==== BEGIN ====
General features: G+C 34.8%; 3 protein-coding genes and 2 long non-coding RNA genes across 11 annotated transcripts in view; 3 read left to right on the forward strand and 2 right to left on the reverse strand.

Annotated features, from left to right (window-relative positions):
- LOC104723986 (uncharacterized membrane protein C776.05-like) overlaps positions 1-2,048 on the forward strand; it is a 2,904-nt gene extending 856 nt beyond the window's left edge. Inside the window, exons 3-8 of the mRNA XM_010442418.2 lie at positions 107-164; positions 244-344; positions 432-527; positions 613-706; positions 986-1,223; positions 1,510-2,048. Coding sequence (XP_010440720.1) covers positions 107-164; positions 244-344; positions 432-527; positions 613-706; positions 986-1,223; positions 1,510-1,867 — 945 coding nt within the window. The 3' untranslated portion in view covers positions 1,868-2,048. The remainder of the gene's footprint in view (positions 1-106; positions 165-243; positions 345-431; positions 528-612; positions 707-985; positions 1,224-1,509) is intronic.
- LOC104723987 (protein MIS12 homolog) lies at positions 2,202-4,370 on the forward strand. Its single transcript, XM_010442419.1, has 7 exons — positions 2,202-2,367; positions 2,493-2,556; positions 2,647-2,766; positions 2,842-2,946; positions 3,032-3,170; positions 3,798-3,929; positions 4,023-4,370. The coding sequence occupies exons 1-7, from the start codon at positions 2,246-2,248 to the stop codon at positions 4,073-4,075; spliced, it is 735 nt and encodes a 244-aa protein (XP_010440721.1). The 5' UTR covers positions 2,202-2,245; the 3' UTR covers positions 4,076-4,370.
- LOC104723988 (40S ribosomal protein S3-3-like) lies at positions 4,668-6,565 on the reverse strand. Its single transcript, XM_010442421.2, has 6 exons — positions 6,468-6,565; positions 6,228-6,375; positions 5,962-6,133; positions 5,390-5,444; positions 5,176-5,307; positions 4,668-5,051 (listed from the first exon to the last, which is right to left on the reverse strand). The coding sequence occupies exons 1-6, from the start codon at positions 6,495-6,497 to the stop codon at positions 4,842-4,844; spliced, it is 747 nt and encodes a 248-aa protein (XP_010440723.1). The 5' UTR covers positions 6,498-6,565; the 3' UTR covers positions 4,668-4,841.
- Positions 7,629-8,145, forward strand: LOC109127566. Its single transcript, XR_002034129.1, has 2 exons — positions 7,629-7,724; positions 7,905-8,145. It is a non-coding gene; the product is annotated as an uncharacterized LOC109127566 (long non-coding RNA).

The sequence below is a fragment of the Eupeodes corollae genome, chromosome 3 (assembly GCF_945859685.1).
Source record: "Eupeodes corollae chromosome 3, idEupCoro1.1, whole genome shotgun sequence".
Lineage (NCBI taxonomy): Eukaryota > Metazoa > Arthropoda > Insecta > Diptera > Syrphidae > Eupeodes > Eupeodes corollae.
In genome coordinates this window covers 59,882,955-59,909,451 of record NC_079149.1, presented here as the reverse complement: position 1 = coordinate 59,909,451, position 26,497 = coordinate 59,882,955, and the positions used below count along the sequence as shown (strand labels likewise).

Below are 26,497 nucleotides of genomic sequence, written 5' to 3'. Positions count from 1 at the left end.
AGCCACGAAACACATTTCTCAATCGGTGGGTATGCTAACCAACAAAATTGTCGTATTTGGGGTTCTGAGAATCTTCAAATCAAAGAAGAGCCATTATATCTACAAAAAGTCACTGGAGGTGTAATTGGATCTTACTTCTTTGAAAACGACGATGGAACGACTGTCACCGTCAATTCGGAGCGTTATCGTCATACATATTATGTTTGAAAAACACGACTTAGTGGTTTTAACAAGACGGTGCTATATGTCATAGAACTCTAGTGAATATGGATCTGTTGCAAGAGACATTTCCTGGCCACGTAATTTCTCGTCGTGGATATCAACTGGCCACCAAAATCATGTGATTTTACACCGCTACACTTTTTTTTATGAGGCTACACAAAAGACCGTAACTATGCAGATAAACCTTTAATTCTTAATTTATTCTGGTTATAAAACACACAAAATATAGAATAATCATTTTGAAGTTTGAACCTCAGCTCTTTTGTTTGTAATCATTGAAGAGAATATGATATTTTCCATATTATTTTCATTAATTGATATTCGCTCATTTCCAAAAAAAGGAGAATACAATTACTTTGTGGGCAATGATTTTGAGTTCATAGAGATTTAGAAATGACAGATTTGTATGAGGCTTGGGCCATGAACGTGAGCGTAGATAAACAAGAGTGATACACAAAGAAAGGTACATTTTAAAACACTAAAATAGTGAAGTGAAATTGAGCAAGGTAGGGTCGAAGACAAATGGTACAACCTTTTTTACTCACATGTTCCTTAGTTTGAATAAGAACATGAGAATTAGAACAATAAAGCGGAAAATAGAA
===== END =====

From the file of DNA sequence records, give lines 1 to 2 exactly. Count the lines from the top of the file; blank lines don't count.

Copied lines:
General features: G+C 34.8%; 3 protein-coding genes and 2 long non-coding RNA genes across 11 annotated transcripts in view; 3 read left to right on the forward strand and 2 right to left on the reverse strand.

Annotated features, from left to right (window-relative positions):